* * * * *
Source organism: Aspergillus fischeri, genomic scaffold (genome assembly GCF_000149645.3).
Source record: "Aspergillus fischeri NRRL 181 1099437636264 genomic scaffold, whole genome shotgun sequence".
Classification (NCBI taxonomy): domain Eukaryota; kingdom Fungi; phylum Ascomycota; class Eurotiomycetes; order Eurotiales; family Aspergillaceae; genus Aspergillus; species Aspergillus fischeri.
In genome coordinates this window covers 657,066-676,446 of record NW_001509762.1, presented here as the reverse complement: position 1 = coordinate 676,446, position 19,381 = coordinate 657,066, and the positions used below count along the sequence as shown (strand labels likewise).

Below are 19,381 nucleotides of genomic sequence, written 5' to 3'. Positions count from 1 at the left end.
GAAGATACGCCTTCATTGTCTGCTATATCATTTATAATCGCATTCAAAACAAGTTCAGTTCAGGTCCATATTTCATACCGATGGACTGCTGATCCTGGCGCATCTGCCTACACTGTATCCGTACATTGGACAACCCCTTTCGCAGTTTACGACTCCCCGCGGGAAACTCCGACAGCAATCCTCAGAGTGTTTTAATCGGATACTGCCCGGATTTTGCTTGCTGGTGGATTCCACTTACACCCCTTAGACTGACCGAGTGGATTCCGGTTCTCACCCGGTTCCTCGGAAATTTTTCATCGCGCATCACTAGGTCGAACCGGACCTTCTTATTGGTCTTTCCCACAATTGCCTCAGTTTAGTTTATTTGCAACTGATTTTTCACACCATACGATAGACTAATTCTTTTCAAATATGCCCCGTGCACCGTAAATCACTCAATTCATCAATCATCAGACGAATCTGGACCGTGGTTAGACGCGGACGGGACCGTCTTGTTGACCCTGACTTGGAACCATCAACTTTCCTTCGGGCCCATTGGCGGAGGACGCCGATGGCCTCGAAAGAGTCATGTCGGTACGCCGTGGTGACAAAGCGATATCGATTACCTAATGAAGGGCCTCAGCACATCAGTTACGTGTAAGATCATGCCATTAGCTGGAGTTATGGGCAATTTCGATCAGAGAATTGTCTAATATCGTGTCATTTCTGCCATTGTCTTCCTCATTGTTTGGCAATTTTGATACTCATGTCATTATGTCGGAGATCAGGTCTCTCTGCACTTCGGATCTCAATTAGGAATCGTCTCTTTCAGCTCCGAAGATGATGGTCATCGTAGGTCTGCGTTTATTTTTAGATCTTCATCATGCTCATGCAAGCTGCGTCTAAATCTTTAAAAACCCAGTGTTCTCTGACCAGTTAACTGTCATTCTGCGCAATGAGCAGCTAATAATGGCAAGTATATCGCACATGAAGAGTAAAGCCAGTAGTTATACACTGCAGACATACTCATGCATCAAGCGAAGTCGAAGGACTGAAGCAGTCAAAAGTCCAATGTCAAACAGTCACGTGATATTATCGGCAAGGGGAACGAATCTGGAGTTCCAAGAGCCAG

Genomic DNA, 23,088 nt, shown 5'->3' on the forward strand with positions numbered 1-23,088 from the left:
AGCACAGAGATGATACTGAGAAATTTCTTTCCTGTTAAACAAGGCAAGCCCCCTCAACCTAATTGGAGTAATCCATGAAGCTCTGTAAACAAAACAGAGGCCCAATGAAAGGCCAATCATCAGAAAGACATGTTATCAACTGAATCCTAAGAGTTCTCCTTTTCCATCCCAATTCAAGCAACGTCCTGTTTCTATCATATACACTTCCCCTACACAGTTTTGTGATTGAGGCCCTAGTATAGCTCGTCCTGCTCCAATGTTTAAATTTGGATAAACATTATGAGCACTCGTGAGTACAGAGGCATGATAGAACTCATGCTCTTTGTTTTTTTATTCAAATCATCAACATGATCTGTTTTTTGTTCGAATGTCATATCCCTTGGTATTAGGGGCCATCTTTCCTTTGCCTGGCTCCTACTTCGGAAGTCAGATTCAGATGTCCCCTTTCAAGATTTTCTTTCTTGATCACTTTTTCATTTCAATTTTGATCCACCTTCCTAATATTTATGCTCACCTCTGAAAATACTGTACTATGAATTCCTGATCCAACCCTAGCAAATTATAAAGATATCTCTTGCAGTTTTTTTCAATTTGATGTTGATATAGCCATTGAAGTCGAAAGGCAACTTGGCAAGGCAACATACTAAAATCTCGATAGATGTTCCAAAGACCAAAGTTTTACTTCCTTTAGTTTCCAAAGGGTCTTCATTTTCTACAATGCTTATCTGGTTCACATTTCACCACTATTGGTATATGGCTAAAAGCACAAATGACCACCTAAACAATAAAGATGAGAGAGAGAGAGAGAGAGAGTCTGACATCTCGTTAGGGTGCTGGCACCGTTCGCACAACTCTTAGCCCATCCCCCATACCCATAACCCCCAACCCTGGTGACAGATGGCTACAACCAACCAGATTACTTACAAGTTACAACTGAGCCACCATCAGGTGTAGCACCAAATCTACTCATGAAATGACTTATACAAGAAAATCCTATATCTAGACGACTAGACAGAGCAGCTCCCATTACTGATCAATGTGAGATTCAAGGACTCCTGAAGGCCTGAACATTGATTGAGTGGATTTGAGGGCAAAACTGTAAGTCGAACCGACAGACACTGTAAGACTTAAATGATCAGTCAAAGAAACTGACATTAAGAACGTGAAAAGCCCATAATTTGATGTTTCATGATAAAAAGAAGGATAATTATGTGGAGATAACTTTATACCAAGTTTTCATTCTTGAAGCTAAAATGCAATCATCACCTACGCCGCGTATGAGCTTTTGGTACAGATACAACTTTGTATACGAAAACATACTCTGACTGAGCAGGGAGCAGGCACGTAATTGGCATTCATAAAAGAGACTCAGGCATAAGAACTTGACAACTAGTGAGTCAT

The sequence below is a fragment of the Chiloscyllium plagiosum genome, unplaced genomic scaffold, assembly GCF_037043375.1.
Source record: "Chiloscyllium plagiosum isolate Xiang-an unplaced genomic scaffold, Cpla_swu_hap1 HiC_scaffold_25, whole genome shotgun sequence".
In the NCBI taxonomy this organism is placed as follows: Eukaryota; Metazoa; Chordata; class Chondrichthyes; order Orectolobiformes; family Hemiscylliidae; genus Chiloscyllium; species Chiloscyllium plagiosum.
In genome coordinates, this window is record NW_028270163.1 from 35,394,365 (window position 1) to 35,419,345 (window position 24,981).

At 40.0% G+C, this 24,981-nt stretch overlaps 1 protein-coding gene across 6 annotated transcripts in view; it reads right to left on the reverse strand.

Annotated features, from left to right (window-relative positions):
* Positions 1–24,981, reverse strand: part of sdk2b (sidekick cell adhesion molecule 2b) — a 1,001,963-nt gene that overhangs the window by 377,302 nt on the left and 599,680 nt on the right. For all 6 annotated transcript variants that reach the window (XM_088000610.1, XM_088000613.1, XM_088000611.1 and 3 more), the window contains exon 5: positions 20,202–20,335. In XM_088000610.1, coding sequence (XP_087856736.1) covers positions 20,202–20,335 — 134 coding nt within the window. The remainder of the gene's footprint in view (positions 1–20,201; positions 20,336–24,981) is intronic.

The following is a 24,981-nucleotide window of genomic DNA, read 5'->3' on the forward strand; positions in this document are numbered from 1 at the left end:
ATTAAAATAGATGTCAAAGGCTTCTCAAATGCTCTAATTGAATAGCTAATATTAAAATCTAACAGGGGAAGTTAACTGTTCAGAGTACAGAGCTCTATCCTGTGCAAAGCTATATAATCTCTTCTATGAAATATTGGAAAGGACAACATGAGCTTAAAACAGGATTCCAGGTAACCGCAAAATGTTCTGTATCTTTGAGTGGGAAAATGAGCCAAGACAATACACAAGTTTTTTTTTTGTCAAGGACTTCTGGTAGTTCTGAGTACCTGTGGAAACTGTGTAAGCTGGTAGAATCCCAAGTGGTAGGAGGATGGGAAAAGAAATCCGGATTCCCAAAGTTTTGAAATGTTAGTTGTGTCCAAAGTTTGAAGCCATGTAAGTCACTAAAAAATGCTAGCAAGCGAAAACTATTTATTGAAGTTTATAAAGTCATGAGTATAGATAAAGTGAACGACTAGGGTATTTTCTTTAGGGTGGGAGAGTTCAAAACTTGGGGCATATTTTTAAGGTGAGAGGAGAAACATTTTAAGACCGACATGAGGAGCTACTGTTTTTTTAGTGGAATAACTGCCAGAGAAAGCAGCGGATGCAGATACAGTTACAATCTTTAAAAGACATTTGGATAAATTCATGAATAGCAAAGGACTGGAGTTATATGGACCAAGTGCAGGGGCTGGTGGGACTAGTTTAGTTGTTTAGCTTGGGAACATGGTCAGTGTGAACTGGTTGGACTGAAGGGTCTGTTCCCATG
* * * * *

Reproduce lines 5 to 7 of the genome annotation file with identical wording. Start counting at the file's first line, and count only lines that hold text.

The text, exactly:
Below are 19,381 nucleotides of genomic sequence, written 5' to 3'. Positions count from 1 at the left end.
GAAGATACGCCTTCATTGTCTGCTATATCATTTATAATCGCATTCAAAACAAGTTCAGTTCAGGTCCATATTTCATACCGATGGACTGCTGATCCTGGCGCATCTGCCTACACTGTATCCGTACATTGGACAACCCCTTTCGCAGTTTACGACTCCCCGCGGGAAACTCCGACAGCAATCCTCAGAGTGTTTTAATCGGATACTGCCCGGATTTTGCTTGCTGGTGGATTCCACTTACACCCCTTAGACTGACCGAGTGGATTCCGGTTCTCACCCGGTTCCTCGGAAATTTTTCATCGCGCATCACTAGGTCGAACCGGACCTTCTTATTGGTCTTTCCCACAATTGCCTCAGTTTAGTTTATTTGCAACTGATTTTTCACACCATACGATAGACTAATTCTTTTCAAATATGCCCCGTGCACCGTAAATCACTCAATTCATCAATCATCAGACGAATCTGGACCGTGGTTAGACGCGGACGGGACCGTCTTGTTGACCCTGACTTGGAACCATCAACTTTCCTTCGGGCCCATTGGCGGAGGACGCCGATGGCCTCGAAAGAGTCATGTCGGTACGCCGTGGTGACAAAGCGATATCGATTACCTAATGAAGGGCCTCAGCACATCAGTTACGTGTAAGATCATGCCATTAGCTGGAGTTATGGGCAATTTCGATCAGAGAATTGTCTAATATCGTGTCATTTCTGCCATTGTCTTCCTCATTGTTTGGCAATTTTGATACTCATGTCATTATGTCGGAGATCAGGTCTCTCTGCACTTCGGATCTCAATTAGGAATCGTCTCTTTCAGCTCCGAAGATGATGGTCATCGTAGGTCTGCGTTTATTTTTAGATCTTCATCATGCTCATGCAAGCTGCGTCTAAATCTTTAAAAACCCAGTGTTCTCTGACCAGTTAACTGTCATTCTGCGCAATGAGCAGCTAATAATGGCAAGTATATCGCACATGAAGAGTAAAGCCAGTAGTTATACACTGCAGACATACTCATGCATCAAGCGAAGTCGAAGGACTGAAGCAGTCAAAAGTCCAATGTCAAACAGTCACGTGATATTATCGGCAAGGGGAACGAATCTGGAGTTCCAAGAGCCAG

Genomic DNA, 23,088 nt, shown 5'->3' on the forward strand with positions numbered 1-23,088 from the left: